The opinion of the court was delivered by: OWEN
Defendants Dairylea and its employee Fasulo, who it is alleged have wrongfully charged inflated prices for milk as part of conspiracy in violation of the anti-trust laws, seek to settle the action. Pursuant to 15 U.S.C. § 15c(c), they and plaintiff, the State of New York, ask preliminary approval of their proposed settlement agreement. (Plaintiff represents the parens patriae class in this action.) Plaintiff also seeks approval of the form and manner of notice of the settlement agreement to that class. Because on this record I find that the proposed settlement agreement is not "fair" and "adequate" as to all interested parties, see e.g., In re Montgomery County Real Estate Antitrust Litigation, 83 F.R.D. 305, 315 (D.Md. 1979), I decline to approve it. I need not, therefore, address plaintiff's second request.
In more detail, the motion before me today arises out of a suit filed by the New York State Attorney General pursuant to 15 U.S.C. § 15c(a) alleging that defendants Dairylea and Fasulo, among numerous other defendants, conspired to fix the wholesale price of milk, to fix the retail price of milk, and to allocate retail customers. On May 28, 1981, plaintiff consented to the settlement of its action against Dairylea and Fasulo in consideration for certain undertakings by these two defendants.
The substance of this proposed settlement agreement is as follows. In consideration for plaintiff's termination of its action, Dairylea proposed:
(1) to make payments totalling $ 1,000,000 as follows: at intervals over the course of the next five years, Dairylea is to make $ 250,000 in direct payments to governmental entities. Moreover, over four years Dairylea is to expend a total of $ 750,000 in connection with the distribution of "cents-off coupons" redeemable for discounts on Dairylea products. These coupons would be distributed by being printed on the packaging of Dairylea milk and would be redeemable for a discount on a subsequent purchase of Dairylea milk or milk-products.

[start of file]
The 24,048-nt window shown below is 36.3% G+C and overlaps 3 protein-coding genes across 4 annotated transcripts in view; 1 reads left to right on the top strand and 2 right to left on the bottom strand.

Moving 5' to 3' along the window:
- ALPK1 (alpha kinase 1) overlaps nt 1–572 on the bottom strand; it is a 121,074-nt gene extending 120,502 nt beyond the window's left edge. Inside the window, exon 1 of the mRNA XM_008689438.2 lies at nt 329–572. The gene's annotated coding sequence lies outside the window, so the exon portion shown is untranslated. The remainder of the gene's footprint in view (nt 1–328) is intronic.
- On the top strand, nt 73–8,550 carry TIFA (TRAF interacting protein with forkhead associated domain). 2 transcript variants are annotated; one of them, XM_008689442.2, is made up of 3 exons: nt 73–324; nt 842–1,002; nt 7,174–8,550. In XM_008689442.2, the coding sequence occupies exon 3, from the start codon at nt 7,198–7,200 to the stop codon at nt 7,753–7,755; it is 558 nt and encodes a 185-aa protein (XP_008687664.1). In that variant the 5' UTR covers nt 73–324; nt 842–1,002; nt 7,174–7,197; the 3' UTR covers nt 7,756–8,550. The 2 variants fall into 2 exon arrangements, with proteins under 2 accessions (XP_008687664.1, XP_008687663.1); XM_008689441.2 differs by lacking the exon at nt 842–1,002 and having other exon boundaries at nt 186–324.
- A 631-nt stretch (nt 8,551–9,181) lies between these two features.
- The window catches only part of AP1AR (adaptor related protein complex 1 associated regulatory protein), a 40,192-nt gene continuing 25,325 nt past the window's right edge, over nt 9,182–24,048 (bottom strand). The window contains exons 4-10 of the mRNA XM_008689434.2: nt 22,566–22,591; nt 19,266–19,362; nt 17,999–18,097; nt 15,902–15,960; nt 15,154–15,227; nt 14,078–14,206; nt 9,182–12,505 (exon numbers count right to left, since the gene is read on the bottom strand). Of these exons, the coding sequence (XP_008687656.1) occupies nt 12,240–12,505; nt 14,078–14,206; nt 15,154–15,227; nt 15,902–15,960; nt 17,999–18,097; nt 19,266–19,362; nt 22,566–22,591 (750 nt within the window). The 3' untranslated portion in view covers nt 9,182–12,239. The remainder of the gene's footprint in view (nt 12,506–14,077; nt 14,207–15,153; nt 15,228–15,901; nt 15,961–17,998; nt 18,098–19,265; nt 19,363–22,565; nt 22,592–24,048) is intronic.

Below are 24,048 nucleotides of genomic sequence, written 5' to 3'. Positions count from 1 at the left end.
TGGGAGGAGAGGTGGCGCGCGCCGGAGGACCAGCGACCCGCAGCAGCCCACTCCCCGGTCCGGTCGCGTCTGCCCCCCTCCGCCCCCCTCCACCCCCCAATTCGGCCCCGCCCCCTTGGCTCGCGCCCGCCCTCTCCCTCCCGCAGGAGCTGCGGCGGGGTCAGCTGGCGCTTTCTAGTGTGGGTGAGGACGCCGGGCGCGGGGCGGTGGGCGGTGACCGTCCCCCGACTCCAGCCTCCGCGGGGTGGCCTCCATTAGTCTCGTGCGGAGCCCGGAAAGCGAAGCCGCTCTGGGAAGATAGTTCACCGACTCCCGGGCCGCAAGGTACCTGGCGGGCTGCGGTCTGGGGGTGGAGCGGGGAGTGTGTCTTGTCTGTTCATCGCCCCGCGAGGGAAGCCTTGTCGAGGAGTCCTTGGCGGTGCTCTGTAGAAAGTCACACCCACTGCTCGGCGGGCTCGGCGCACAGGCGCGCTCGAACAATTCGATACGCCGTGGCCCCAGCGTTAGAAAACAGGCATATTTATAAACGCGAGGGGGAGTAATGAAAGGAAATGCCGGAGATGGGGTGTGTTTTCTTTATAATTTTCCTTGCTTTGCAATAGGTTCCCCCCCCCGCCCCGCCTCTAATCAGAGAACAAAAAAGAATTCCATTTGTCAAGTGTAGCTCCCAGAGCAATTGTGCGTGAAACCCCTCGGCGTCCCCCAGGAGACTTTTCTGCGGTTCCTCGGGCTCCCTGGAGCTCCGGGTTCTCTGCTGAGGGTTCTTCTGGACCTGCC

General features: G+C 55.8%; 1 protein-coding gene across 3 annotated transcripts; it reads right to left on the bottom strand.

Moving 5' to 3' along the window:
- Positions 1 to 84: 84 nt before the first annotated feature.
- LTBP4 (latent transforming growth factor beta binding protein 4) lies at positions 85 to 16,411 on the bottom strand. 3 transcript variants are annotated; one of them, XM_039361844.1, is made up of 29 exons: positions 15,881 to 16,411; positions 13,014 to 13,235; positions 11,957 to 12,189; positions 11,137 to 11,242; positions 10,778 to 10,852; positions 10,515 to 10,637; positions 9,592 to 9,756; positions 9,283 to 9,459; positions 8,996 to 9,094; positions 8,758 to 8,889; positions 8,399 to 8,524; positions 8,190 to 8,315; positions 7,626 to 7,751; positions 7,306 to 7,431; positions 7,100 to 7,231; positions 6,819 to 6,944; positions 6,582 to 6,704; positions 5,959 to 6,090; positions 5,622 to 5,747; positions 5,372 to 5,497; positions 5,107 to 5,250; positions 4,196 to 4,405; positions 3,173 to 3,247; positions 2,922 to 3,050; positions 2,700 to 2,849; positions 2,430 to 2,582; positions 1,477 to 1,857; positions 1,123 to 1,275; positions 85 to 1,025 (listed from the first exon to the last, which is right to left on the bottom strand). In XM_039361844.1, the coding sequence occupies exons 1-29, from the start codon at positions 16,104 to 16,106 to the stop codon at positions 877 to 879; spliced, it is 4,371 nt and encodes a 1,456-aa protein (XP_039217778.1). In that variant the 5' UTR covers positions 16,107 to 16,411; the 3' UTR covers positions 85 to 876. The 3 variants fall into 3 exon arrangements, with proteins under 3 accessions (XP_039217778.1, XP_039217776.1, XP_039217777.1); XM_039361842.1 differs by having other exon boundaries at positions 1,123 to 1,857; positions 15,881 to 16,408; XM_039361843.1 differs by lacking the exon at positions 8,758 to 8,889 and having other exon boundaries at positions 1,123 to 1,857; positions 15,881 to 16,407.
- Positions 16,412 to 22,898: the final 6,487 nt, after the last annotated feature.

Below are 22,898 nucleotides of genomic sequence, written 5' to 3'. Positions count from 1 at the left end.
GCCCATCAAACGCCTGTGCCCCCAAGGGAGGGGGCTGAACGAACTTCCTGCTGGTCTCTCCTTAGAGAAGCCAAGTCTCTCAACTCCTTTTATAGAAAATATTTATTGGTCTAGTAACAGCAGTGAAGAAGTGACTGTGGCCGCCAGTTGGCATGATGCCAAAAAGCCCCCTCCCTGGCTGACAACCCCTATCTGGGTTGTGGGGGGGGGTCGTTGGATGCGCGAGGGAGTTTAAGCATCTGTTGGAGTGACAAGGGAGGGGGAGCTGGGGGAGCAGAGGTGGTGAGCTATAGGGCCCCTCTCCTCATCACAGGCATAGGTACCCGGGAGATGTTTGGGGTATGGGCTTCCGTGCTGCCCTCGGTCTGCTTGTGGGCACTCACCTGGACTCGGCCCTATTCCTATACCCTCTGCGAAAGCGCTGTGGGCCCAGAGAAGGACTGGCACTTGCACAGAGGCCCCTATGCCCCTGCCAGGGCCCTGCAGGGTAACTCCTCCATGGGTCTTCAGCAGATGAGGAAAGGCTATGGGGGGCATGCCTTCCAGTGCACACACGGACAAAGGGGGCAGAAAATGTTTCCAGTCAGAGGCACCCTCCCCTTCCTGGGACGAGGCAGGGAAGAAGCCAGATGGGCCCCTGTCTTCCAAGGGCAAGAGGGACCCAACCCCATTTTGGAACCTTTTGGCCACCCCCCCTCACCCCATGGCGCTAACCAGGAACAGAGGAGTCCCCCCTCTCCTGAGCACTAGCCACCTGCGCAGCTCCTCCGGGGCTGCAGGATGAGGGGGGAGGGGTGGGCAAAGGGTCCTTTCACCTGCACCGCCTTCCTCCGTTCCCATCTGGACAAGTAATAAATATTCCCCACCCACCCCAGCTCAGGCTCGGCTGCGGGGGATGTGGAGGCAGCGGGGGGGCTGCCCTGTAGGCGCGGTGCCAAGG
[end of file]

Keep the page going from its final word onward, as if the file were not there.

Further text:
(2) to refrain from conspiring to fix the wholesale or retail price of milk or to allocate customers or territories for the sale of milk; and
(3) to allow plaintiff reasonable access in order to ensure compliance with the substantive terms of the agreement.
Section 15c(c) makes it my obligation to approve or disapprove this settlement. Upon due consideration of the memoranda and affidavits of plaintiff, the settling defendants, and the non-settling defendants, and having heard the parties, I decline to approve the proposed settlement because of the clear anti-competitive effect of the couponing plan. The plan unquestionably both gives substantial future marketing advantages to Dairylea, the alleged anti-trust wrongdoer, and makes no effort to at least endeavor to provide that payments are at a minimum made to those very consumers actually injured in the past by Dairylea's allegedly wrongful conduct. As I read it, the plan which plaintiff and Dairylea propose converts a "compensatory" legal settlement into a marketing program. By its terms, the plan would leave Dairylea with broad discretion as to when and where it will offer its discount coupons; it thus provides Dairylea with marketing advantages not only at the time of sale to consumers hereafter of products bearing the coupons but also at the time of the coupons' subsequent redemption by such consumers. Moreover, it is natural that a consumer's expectation of receiving such coupons would attract him or her with regularity to the Dairylea display and might thus improve Dairylea sales even at times when no coupons are in fact furnished. Further, this plan seems unfair to those actually injured for it makes no effort to specifically reimburse those who were allegedly overcharged in the past
but in effect is a payout to future milk drinkers in general.
I decline to approve such a settlement where it appears possible to develop an appropriately compensatory couponing program which does not disadvantage Dairylea's competitors at every turn.
I do observe that some settlement here appears in the best interests of all concerned, and the Court stands ready to consider further proposals that adequately deal with the above concerns. However, for the reasons set forth I decline to approve the proposed preliminary settlement presently before me.